- Lisa

Last edited by greenthumbomaha; February 1, 2015 at 11:21 AM. Reason: tweeking
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Old February 1, 2015   #12
OkieDan
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When it gets really cold, like 23 degrees, I cover the milk jugs with leaves, or hay. I usually bury the milk jugs half way up with leaves/hay anyway, because they stay warmer.
5 inch pieces of 4" black drainage pipe placed inside the milk jug and around the plant seems to help too. Plants with the black drainage pipe around them grow faster in the spring, even when milk jugs are not used. It works really good on early planted watermelons too. I press the pipe about an inch into the ground. You can buy a 10 foot piece of the black drainage pipe at a place like Lowes for about $6. The black pipe absorbs the heat and transfers some of it into the ground.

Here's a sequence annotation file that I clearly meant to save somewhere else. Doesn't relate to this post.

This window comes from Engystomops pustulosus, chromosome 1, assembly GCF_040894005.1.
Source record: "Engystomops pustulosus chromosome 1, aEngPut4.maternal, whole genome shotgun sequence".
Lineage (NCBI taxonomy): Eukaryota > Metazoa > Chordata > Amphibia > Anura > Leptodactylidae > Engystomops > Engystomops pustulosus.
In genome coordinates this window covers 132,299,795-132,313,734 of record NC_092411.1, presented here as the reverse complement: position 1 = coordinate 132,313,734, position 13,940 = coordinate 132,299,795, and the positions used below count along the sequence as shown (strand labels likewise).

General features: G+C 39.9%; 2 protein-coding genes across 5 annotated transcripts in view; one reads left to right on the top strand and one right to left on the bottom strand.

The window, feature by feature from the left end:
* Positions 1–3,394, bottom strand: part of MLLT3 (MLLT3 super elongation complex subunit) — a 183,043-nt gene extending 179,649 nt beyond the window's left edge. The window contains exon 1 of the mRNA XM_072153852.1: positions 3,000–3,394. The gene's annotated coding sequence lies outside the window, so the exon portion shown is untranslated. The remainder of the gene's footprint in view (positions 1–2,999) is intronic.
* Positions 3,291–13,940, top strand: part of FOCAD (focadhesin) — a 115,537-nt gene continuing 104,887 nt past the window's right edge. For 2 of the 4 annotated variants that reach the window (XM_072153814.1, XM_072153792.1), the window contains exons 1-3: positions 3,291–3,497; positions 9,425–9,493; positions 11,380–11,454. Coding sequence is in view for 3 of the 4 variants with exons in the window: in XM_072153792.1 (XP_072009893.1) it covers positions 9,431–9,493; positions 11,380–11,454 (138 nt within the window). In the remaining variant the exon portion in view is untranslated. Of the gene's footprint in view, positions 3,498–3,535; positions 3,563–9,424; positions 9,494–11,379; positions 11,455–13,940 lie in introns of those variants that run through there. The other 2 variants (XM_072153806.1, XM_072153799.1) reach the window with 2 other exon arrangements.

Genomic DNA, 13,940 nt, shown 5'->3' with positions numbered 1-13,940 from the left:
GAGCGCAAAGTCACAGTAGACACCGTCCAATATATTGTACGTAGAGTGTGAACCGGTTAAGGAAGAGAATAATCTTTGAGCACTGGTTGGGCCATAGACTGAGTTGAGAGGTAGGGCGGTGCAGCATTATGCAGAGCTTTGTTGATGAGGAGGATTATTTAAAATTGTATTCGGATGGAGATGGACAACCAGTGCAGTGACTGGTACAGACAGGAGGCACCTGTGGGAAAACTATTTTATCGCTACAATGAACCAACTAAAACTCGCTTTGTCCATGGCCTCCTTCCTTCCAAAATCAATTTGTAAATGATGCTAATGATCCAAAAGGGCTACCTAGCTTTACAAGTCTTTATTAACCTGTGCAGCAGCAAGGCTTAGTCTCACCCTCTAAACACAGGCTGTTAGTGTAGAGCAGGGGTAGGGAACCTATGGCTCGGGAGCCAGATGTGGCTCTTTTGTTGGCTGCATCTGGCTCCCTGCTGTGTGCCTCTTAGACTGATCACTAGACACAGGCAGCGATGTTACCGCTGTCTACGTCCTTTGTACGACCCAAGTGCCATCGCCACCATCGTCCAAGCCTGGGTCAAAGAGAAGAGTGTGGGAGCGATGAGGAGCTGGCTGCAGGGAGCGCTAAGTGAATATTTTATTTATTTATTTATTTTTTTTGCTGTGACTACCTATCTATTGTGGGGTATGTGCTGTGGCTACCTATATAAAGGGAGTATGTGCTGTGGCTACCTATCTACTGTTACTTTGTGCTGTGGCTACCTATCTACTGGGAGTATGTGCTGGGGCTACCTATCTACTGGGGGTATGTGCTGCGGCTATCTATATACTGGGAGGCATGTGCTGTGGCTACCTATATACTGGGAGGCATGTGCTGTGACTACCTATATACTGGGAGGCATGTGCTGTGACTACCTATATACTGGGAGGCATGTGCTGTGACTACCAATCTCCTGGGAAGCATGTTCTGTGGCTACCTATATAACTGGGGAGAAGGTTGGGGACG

Another way, but a bit more work, is to plant a tomato plant inside 2 car tires stacked on top of one another. During cold days, or frigid nights, place a 3/4" piece of plywood over the top and weight it down so that it will not be blown away. This work really well because the tires really absorb the heat from the sun. If it really gets cold, place a light bulb inside. But avoid letting the bulb touch grass, hay, or leaves. I have left tomato plants covered like this for days at a time with no injury to the plants.